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Enhancing RUSLE to include runoff-driven phenomena
RUSLE2 (Revised Universal Soil Loss Equation) is the most recent in the family of Universal Soil Loss Equation (USLE)/RUSLE/RUSLE2 models proven to provide robust estimates of average annual sheet and rill erosion from a wide range of land use, soil, and climatic conditions. RUSLE2's capabilities have been expanded over earlier versions using methods of estimating time-varying runoff and process-based sediment transport routines so that it can estimate sediment transport/deposition/delivery on complex hillslopes. In this report we propose and evaluate a method of predicting a series of representative runoff events whose sizes, durations, and timings are estimated from information already in the RUSLE2 database. The methods were derived from analysis of 30-year simulations using a widely accepted climate generator and runoff model and were validated against additional independent simulations not used in developing the index events, as well as against long-term measured monthly rainfall/runoff sets. Comparison of measured and RUSLE2-predicted monthly runoff suggested that the procedures outlined may underestimate plot-scale runoff during periods of the year with greater than average rainfall intensity, and a modification to improve predictions was developed. In order to illustrate the potential of coupling RUSLE2 with a process-based channel erosion model, the resulting set of representative storms was used as an input to the channel routines used in Chemicals, Runoff, and Erosion from Agricultural Management Systems (CREAMS) to calculate ephemeral gully erosion. The method was applied to a hypothetical 5-ha field cropped to cotton in Marshall County, MS, bisected by a potential ephemeral gully having channel slopes ranging from 0·5 to 5% and with hillslopes on both sides of the channel with 5% steepness and 22·1 m length. Results showed the representative storm sequence produced reasonable results in CREAMS indicating that ephemeral gully erosion may be of the same order of magnitude as sheet and rill erosion.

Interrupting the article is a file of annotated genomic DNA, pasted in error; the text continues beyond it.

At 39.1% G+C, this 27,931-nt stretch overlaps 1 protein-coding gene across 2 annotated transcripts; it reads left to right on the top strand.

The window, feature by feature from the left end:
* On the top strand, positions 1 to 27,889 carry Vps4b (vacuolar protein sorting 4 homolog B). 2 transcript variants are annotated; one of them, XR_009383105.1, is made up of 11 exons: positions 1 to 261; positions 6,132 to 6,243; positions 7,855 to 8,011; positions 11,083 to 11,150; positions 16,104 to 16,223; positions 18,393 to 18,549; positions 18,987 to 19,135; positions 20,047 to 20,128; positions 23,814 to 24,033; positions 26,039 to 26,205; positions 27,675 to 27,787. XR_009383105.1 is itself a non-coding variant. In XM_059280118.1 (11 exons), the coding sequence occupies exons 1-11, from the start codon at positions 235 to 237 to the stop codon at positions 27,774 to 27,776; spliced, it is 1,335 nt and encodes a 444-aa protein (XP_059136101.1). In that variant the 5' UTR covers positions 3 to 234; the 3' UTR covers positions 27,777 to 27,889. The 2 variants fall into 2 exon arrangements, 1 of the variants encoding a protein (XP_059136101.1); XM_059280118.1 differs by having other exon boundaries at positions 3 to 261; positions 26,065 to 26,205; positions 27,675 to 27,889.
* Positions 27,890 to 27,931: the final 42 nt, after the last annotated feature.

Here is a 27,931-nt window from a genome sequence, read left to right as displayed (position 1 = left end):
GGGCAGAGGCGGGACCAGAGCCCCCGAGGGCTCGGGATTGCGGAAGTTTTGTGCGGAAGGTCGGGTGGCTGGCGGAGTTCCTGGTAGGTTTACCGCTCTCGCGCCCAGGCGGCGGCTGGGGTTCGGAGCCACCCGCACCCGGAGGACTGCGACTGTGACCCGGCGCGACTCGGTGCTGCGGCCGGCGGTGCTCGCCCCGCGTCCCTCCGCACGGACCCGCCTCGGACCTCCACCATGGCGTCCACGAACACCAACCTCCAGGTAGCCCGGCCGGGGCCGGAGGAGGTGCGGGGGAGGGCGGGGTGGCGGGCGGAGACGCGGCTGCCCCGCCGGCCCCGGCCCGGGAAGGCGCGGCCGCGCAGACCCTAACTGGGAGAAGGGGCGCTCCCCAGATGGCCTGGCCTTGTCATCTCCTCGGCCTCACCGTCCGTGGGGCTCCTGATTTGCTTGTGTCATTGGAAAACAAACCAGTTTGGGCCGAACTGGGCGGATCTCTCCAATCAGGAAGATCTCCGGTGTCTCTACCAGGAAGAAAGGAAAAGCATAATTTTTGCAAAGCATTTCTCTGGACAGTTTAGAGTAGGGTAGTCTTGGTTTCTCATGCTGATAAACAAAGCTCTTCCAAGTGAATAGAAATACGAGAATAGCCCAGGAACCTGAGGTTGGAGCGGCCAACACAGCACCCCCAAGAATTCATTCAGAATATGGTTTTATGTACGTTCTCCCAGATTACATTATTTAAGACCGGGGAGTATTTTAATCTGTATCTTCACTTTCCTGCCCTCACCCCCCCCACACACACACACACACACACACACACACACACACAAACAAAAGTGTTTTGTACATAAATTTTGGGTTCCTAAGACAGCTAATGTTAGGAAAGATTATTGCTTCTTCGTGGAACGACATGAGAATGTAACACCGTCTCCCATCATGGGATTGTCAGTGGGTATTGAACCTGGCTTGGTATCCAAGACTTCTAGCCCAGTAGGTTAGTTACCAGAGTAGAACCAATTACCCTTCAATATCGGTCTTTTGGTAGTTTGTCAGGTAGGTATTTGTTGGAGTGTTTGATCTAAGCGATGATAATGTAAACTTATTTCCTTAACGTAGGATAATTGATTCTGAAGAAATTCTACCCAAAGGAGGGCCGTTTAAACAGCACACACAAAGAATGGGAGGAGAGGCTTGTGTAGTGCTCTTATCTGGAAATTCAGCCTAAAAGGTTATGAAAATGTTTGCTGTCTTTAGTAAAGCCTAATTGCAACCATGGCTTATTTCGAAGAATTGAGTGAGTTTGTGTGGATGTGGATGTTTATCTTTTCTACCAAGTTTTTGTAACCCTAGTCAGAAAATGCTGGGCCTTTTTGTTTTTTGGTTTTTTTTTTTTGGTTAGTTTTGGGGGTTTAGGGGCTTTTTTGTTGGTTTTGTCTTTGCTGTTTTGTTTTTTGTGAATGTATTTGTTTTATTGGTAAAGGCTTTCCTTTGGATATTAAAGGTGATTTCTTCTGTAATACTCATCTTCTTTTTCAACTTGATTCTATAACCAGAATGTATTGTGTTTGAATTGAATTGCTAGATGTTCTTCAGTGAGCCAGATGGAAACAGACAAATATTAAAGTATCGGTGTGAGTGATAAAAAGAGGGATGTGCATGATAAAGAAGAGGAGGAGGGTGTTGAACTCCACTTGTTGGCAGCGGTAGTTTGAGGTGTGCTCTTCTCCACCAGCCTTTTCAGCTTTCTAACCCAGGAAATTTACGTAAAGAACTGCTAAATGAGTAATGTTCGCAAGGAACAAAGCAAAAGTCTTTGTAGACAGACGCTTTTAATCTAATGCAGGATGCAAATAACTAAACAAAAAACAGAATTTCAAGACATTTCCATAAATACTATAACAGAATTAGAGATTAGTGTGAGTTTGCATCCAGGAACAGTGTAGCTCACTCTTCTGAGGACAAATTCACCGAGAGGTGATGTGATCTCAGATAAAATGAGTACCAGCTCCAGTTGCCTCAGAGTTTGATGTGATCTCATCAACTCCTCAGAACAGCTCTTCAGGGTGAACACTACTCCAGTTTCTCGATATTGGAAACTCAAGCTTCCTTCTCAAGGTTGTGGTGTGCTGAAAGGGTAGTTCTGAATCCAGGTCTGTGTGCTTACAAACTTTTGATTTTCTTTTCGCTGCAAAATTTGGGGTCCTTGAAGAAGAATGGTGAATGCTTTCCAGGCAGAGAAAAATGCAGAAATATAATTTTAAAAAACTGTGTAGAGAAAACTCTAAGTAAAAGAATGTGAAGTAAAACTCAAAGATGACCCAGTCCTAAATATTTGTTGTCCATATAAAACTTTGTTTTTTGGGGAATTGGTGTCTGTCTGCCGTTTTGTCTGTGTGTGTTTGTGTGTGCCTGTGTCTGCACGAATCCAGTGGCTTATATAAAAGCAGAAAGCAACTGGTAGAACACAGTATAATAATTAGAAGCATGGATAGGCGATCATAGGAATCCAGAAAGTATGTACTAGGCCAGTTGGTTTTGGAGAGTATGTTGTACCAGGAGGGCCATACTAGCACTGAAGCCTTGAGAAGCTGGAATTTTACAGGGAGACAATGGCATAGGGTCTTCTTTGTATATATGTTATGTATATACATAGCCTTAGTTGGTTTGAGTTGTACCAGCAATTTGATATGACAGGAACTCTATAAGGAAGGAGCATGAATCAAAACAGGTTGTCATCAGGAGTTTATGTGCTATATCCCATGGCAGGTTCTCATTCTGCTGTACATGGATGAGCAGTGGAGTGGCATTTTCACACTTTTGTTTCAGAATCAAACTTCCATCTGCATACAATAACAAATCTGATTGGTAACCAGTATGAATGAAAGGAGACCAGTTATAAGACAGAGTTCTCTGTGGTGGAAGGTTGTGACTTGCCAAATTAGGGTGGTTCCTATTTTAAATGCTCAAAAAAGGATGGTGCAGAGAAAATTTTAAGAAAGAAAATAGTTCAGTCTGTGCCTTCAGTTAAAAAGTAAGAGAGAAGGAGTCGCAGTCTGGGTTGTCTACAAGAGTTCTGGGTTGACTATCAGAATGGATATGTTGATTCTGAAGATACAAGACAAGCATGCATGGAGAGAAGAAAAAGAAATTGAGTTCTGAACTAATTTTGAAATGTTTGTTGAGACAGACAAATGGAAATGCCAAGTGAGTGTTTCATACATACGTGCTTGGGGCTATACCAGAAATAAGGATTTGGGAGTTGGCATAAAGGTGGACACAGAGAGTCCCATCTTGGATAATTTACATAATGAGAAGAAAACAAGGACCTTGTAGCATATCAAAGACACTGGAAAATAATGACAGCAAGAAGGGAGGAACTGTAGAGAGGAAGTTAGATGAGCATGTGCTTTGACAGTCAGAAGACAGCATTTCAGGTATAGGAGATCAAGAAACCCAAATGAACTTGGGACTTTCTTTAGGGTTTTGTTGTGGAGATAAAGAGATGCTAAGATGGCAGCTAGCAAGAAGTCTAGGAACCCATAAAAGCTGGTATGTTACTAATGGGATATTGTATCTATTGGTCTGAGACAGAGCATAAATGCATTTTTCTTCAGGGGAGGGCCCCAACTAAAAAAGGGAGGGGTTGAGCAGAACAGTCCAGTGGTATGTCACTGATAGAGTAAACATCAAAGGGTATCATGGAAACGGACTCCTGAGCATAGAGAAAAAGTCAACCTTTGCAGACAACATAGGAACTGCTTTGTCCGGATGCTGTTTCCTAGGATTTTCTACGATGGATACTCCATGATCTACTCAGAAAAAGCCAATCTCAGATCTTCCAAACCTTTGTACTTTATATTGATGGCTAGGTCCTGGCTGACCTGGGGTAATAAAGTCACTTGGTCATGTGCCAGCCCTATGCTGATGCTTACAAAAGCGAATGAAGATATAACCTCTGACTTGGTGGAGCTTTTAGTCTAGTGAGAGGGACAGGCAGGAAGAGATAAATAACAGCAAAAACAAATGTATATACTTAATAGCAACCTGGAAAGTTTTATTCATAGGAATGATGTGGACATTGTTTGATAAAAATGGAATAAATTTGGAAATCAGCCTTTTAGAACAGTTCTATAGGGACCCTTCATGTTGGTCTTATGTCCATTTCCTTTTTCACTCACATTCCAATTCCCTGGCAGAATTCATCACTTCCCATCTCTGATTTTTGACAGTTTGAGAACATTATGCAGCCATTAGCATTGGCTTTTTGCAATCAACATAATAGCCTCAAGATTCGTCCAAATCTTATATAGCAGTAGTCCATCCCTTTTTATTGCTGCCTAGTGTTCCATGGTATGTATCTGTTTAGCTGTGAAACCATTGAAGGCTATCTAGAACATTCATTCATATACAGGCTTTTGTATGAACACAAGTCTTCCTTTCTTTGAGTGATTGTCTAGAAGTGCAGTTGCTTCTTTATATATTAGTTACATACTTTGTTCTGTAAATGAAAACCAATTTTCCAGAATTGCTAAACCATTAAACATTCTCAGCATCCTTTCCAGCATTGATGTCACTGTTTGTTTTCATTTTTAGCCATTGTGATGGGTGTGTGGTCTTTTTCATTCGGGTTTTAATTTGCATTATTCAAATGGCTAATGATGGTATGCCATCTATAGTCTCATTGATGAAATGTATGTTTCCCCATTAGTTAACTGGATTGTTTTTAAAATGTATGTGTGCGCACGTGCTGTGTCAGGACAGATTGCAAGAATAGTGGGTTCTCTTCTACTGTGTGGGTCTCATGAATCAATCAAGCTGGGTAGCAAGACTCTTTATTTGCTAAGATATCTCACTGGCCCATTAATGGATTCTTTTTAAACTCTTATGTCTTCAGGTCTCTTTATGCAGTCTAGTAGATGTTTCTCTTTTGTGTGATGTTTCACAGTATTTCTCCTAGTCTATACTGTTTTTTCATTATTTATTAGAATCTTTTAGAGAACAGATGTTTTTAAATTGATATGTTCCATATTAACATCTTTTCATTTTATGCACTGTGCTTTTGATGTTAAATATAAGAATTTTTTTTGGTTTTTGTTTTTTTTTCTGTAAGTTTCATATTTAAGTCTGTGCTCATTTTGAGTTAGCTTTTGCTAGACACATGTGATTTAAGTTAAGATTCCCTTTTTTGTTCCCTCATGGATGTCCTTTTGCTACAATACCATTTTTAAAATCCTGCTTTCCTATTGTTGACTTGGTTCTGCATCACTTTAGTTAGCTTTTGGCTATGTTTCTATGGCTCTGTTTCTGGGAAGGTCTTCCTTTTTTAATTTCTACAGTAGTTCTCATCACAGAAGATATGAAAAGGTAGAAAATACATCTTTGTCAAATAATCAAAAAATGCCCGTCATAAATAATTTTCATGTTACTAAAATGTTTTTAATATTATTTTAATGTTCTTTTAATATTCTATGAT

Dabney, Seth M.
Yoder, Daniel C.
Vieira, Dalmo A.N.
Bingner, Ronald L.
Revised Universal Soil Loss Equation
Universal Soil Loss Equation
Hydrological processes 2011 Apr. 30, v. 25, no. 9
John Wiley & Sons, Ltd.
Journal Articles, USDA Authors, Peer-Reviewed
Works produced by employees of the U.S. Government as part of their official duties are not copyrighted within the U.S. The content of this document is not copyrighted.
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